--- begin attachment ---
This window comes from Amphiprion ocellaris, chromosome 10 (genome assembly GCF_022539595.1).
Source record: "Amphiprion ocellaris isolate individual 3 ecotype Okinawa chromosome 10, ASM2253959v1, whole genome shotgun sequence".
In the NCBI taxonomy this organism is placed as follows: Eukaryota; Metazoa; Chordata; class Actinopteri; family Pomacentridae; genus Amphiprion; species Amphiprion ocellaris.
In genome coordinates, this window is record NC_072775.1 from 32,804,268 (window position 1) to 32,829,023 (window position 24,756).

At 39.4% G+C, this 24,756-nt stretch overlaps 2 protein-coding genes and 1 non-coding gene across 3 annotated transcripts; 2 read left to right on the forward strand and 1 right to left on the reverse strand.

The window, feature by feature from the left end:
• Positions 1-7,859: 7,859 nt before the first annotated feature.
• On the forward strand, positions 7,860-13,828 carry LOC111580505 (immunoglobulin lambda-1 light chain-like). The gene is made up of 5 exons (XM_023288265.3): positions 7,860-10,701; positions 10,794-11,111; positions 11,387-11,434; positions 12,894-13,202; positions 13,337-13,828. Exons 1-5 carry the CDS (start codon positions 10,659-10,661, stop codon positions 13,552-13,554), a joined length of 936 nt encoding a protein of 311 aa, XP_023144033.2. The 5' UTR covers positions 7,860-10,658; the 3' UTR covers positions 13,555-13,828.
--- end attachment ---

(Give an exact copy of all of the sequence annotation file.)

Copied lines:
This window comes from Amphiprion ocellaris, chromosome 10 (genome assembly GCF_022539595.1).
Source record: "Amphiprion ocellaris isolate individual 3 ecotype Okinawa chromosome 10, ASM2253959v1, whole genome shotgun sequence".
In the NCBI taxonomy this organism is placed as follows: Eukaryota; Metazoa; Chordata; class Actinopteri; family Pomacentridae; genus Amphiprion; species Amphiprion ocellaris.
In genome coordinates, this window is record NC_072775.1 from 32,804,268 (window position 1) to 32,829,023 (window position 24,756).

At 39.4% G+C, this 24,756-nt stretch overlaps 2 protein-coding genes and 1 non-coding gene across 3 annotated transcripts; 2 read left to right on the forward strand and 1 right to left on the reverse strand.

The window, feature by feature from the left end:
• Positions 1-7,859: 7,859 nt before the first annotated feature.
• On the forward strand, positions 7,860-13,828 carry LOC111580505 (immunoglobulin lambda-1 light chain-like). The gene is made up of 5 exons (XM_023288265.3): positions 7,860-10,701; positions 10,794-11,111; positions 11,387-11,434; positions 12,894-13,202; positions 13,337-13,828. Exons 1-5 carry the CDS (start codon positions 10,659-10,661, stop codon positions 13,552-13,554), a joined length of 936 nt encoding a protein of 311 aa, XP_023144033.2. The 5' UTR covers positions 7,860-10,658; the 3' UTR covers positions 13,555-13,828.